Both DMCrypt and TrueCrypt make it easy to encrypt a block device. Any data written to it is automatically encrypted. If this block device contains a filesystem for something like /home that has a large number of users, then all data for all users using /home will be encrypted automatically. When the filesystem is mounted, if someone has access to the system, they can read and write to the devices. Alternatively, someone can copy the data from the encrypted to an unencrypted filesystem, which removes any data protection/encryption. However, if the drives are removed or the system is halted and then restarted, you have to know the passphrase to mount the device. This is the protection that block device encryption provides.

Both DMCrypt and TrueCrypt transparently encrypt data, but they do this only while the block devices are mounted. If someone has access to the system while the block devices are in use, they can potentially access the data – the encryption doesn't really provide any protection. If users can access data to which they have no rights, however, you have other security problems. When the system is powered off or the drives are removed from the system, the data is encrypted and protected.

Every time the filesystem is mounted, an administrator has to type in the passphrase on the system that owns the device. You also have to find an effective and secure way to share the passphrases with other administrators on the system. If you are using several devices as part of a filesystem, you will have to type in the passphrase for each device: Consider the case of a large HPC filesystem with 1,000 drives. Can you imagine typing in 1,000 passphrases? You might be tempted to use the same passphrase for each device, but that isn't a really secure approach. Again, you need to find some way of automating things in a secure manner.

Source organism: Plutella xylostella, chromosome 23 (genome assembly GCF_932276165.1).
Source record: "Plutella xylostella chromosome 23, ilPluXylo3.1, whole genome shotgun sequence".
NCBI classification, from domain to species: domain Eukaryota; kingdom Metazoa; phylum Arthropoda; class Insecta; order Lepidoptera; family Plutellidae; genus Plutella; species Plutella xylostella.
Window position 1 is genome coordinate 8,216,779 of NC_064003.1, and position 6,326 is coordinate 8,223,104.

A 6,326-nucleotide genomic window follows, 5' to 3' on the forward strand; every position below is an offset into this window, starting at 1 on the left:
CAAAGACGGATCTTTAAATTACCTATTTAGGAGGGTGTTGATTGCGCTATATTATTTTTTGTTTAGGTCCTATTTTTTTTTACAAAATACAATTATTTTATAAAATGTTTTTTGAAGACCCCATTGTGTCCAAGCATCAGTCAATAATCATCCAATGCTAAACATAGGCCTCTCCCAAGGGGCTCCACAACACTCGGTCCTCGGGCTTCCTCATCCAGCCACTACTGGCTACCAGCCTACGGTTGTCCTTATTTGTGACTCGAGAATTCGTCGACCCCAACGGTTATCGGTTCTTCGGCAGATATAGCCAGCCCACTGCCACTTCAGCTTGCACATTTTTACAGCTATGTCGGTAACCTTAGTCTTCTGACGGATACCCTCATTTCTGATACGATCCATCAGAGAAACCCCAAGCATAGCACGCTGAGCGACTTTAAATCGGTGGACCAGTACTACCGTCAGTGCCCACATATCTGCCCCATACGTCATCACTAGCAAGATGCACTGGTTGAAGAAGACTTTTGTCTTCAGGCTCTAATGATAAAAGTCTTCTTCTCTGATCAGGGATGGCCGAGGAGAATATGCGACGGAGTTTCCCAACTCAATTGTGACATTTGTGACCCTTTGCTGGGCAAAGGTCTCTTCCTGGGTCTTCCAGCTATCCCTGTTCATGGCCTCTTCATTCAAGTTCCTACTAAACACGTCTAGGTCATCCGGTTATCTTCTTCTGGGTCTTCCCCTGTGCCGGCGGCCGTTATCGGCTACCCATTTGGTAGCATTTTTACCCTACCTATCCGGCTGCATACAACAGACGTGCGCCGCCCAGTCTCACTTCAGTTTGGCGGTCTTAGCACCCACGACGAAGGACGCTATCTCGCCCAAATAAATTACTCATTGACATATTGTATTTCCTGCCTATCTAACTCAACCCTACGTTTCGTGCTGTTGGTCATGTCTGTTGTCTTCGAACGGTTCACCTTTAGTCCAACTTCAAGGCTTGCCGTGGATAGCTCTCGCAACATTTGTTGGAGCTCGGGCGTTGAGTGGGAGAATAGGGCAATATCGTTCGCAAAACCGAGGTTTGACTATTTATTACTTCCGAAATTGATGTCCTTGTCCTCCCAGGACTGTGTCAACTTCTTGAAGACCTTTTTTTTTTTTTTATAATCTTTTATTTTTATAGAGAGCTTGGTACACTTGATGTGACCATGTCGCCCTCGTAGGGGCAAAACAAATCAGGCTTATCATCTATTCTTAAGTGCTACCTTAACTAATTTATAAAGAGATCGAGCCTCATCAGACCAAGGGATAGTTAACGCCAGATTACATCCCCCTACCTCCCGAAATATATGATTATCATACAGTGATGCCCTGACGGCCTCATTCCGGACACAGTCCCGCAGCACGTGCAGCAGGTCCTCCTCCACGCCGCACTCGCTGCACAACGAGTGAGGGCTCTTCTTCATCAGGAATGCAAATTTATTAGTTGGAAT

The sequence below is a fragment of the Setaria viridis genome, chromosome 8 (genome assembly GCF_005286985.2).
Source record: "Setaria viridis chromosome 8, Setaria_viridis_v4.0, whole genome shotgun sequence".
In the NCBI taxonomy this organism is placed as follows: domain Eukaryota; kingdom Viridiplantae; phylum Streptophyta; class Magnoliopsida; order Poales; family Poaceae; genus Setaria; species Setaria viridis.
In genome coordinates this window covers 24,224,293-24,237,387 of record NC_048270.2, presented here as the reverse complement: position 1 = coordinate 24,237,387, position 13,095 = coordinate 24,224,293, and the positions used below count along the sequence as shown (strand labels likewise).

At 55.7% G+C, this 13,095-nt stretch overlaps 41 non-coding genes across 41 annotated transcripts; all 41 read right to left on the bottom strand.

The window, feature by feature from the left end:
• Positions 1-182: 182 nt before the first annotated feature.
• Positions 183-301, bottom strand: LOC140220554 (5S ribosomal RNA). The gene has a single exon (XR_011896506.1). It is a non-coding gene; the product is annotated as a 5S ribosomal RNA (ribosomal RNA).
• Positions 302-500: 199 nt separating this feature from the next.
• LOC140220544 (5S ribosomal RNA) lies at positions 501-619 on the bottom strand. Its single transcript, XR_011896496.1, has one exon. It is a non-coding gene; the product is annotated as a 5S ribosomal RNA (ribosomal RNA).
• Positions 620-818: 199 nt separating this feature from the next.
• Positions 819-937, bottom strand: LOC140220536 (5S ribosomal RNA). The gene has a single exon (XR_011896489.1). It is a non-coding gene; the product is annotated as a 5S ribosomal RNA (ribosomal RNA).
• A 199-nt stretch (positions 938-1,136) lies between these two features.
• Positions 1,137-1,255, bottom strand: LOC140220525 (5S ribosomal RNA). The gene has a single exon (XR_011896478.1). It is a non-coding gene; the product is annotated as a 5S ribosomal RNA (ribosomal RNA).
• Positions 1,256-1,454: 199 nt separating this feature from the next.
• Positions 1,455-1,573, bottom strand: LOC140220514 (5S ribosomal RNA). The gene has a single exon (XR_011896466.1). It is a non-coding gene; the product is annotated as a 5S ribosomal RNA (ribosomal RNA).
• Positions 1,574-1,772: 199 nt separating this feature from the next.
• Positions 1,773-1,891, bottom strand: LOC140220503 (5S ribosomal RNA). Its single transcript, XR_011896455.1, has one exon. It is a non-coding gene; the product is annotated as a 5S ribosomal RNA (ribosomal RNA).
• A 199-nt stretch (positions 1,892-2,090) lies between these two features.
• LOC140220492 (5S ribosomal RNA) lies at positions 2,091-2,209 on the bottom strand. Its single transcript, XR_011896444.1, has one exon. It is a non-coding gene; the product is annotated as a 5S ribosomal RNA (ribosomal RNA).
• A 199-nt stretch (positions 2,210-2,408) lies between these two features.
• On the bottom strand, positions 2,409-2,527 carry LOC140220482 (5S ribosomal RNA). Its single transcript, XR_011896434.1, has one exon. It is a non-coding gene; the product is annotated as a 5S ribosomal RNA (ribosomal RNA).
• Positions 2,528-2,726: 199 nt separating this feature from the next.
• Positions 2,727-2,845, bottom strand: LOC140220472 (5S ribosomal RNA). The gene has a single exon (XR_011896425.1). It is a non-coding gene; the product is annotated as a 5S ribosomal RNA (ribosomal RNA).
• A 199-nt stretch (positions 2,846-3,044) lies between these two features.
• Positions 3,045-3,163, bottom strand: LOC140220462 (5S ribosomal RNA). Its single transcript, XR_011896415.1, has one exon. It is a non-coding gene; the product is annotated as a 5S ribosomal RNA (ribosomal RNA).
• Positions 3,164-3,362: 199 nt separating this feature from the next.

Other administration tasks should work the same as on an unencrypted filesystem, but you have to be careful about a couple of things. In general, performing a filesystem check (fsck) or taking a snapshot should behave in the same way with no changes. The same commands will work just fine unless you need to unmount the filesystem or remount it as part of the process. Backups should also work fine, but remember that when the data is written to tape, it will be gibberish, indicating it's encrypted. You will have to do a data restore from a backup to the same device; otherwise, the data will be useless. The last fundamental thing you need to remember about block encryption is that unmounting the filesystem is a bit different from the usual technique of just entering umount – either involving more than one step or using a different command.

At this point, you might ask yourself which encryption methods you should use. Should you use SEDs, or an encrypted block device, or an encrypted directory, or perhaps encrypted files, or all of the above? The paranoid among us might be tempted to use all four methods, but that is a very large number of passphrases to remember, and if you forget one, you can't access your data.

This is one of the dangers of encryption: If you forget the passphrase, you can't recover the data. Even if you made a copy or a backup, you still can't recover the data because the copy or backup is encrypted, and you need the passphrase to decrypt it. The only way you can recover the data is to remember the passphrase. Even taking the disk to a data recovery service will only recover the encrypted data – you still have to remember the passphrase to decrypt the data.